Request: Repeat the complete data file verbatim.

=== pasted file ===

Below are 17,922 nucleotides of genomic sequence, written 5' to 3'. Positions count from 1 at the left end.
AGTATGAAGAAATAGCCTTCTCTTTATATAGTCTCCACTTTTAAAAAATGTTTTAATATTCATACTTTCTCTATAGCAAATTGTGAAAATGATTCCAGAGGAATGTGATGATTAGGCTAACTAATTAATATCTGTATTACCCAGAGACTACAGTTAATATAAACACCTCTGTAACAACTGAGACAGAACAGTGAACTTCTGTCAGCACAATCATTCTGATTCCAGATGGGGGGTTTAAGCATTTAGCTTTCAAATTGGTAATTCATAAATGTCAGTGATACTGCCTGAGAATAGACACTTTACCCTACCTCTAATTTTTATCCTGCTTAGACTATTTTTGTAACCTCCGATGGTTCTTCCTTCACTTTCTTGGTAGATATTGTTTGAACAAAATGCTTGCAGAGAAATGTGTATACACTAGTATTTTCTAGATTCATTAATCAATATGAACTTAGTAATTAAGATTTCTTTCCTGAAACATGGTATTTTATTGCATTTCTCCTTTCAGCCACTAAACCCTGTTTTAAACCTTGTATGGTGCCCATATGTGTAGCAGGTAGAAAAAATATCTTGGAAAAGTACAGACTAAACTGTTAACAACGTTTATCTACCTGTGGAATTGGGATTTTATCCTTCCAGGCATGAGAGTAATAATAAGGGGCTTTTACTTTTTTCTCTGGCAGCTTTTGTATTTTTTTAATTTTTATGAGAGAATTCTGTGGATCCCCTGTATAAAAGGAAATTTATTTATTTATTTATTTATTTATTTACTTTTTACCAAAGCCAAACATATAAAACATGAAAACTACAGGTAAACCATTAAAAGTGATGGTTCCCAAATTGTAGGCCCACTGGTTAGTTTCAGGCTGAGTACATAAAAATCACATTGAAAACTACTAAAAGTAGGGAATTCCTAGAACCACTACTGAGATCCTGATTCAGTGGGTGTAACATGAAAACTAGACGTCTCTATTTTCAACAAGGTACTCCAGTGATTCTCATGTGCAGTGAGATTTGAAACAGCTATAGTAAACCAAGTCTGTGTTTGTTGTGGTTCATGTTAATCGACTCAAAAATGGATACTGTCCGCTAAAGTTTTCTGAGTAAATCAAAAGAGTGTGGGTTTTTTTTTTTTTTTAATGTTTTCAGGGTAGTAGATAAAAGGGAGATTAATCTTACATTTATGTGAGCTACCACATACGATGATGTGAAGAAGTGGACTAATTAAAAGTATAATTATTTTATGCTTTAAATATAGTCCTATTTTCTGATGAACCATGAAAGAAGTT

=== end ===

Below are 17,922 nucleotides of genomic sequence, written 5' to 3'. Positions count from 1 at the left end.
AGTATGAAGAAATAGCCTTCTCTTTATATAGTCTCCACTTTTAAAAAATGTTTTAATATTCATACTTTCTCTATAGCAAATTGTGAAAATGATTCCAGAGGAATGTGATGATTAGGCTAACTAATTAATATCTGTATTACCCAGAGACTACAGTTAATATAAACACCTCTGTAACAACTGAGACAGAACAGTGAACTTCTGTCAGCACAATCATTCTGATTCCAGATGGGGGGTTTAAGCATTTAGCTTTCAAATTGGTAATTCATAAATGTCAGTGATACTGCCTGAGAATAGACACTTTACCCTACCTCTAATTTTTATCCTGCTTAGACTATTTTTGTAACCTCCGATGGTTCTTCCTTCACTTTCTTGGTAGATATTGTTTGAACAAAATGCTTGCAGAGAAATGTGTATACACTAGTATTTTCTAGATTCATTAATCAATATGAACTTAGTAATTAAGATTTCTTTCCTGAAACATGGTATTTTATTGCATTTCTCCTTTCAGCCACTAAACCCTGTTTTAAACCTTGTATGGTGCCCATATGTGTAGCAGGTAGAAAAAATATCTTGGAAAAGTACAGACTAAACTGTTAACAACGTTTATCTACCTGTGGAATTGGGATTTTATCCTTCCAGGCATGAGAGTAATAATAAGGGGCTTTTACTTTTTTCTCTGGCAGCTTTTGTATTTTTTTAATTTTTATGAGAGAATTCTGTGGATCCCCTGTATAAAAGGAAATTTATTTATTTATTTATTTATTTATTTACTTTTTACCAAAGCCAAACATATAAAACATGAAAACTACAGGTAAACCATTAAAAGTGATGGTTCCCAAATTGTAGGCCCACTGGTTAGTTTCAGGCTGAGTACATAAAAATCACATTGAAAACTACTAAAAGTAGGGAATTCCTAGAACCACTACTGAGATCCTGATTCAGTGGGTGTAACATGAAAACTAGACGTCTCTATTTTCAACAAGGTACTCCAGTGATTCTCATGTGCAGTGAGATTTGAAACAGCTATAGTAAACCAAGTCTGTGTTTGTTGTGGTTCATGTTAATCGACTCAAAAATGGATACTGTCCGCTAAAGTTTTCTGAGTAAATCAAAAGAGTGTGGGTTTTTTTTTTTTTTTAATGTTTTCAGGGTAGTAGATAAAAGGGAGATTAATCTTACATTTATGTGAGCTACCACATACGATGATGTGAAGAAGTGGACTAATTAAAAGTATAATTATTTTATGCTTTAAATATAGTCCTATTTTCTGATGAACCATGAAAGAAGTT